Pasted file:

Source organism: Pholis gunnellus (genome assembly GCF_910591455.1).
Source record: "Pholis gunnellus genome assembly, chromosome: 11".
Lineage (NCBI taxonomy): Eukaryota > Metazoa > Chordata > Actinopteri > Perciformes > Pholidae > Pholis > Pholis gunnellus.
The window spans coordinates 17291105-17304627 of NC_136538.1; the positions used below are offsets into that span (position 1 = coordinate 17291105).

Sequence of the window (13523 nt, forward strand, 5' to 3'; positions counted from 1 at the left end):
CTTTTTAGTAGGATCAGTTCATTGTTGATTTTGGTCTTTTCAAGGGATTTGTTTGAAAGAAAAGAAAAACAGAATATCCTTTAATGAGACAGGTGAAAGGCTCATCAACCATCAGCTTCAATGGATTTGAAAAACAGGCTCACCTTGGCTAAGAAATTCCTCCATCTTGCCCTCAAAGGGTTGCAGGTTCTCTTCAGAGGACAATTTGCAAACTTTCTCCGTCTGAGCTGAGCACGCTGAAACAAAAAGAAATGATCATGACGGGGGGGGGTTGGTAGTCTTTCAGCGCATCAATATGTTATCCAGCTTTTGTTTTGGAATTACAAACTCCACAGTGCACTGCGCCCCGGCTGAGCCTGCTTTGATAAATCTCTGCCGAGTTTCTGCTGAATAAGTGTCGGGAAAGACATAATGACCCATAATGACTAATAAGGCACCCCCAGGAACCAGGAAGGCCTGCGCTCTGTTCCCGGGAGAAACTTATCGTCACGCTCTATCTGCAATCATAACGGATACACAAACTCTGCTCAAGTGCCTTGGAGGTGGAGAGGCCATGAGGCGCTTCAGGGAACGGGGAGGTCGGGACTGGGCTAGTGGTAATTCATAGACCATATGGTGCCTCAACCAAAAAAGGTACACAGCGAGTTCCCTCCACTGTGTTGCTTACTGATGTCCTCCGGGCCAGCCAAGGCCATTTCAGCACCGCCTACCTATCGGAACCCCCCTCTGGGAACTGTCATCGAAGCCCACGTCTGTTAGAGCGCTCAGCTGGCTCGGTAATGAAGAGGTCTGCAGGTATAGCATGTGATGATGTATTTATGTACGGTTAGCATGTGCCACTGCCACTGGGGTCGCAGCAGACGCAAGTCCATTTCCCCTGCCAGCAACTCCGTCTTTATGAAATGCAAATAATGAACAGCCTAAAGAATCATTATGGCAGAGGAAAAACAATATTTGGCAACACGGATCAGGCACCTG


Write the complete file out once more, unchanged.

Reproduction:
Source organism: Pholis gunnellus (genome assembly GCF_910591455.1).
Source record: "Pholis gunnellus genome assembly, chromosome: 11".
Lineage (NCBI taxonomy): Eukaryota > Metazoa > Chordata > Actinopteri > Perciformes > Pholidae > Pholis > Pholis gunnellus.
The window spans coordinates 17291105-17304627 of NC_136538.1; the positions used below are offsets into that span (position 1 = coordinate 17291105).

Sequence of the window (13523 nt, forward strand, 5' to 3'; positions counted from 1 at the left end):
CTTTTTAGTAGGATCAGTTCATTGTTGATTTTGGTCTTTTCAAGGGATTTGTTTGAAAGAAAAGAAAAACAGAATATCCTTTAATGAGACAGGTGAAAGGCTCATCAACCATCAGCTTCAATGGATTTGAAAAACAGGCTCACCTTGGCTAAGAAATTCCTCCATCTTGCCCTCAAAGGGTTGCAGGTTCTCTTCAGAGGACAATTTGCAAACTTTCTCCGTCTGAGCTGAGCACGCTGAAACAAAAAGAAATGATCATGACGGGGGGGGGTTGGTAGTCTTTCAGCGCATCAATATGTTATCCAGCTTTTGTTTTGGAATTACAAACTCCACAGTGCACTGCGCCCCGGCTGAGCCTGCTTTGATAAATCTCTGCCGAGTTTCTGCTGAATAAGTGTCGGGAAAGACATAATGACCCATAATGACTAATAAGGCACCCCCAGGAACCAGGAAGGCCTGCGCTCTGTTCCCGGGAGAAACTTATCGTCACGCTCTATCTGCAATCATAACGGATACACAAACTCTGCTCAAGTGCCTTGGAGGTGGAGAGGCCATGAGGCGCTTCAGGGAACGGGGAGGTCGGGACTGGGCTAGTGGTAATTCATAGACCATATGGTGCCTCAACCAAAAAAGGTACACAGCGAGTTCCCTCCACTGTGTTGCTTACTGATGTCCTCCGGGCCAGCCAAGGCCATTTCAGCACCGCCTACCTATCGGAACCCCCCTCTGGGAACTGTCATCGAAGCCCACGTCTGTTAGAGCGCTCAGCTGGCTCGGTAATGAAGAGGTCTGCAGGTATAGCATGTGATGATGTATTTATGTACGGTTAGCATGTGCCACTGCCACTGGGGTCGCAGCAGACGCAAGTCCATTTCCCCTGCCAGCAACTCCGTCTTTATGAAATGCAAATAATGAACAGCCTAAAGAATCATTATGGCAGAGGAAAAACAATATTTGGCAACACGGATCAGGCACCTG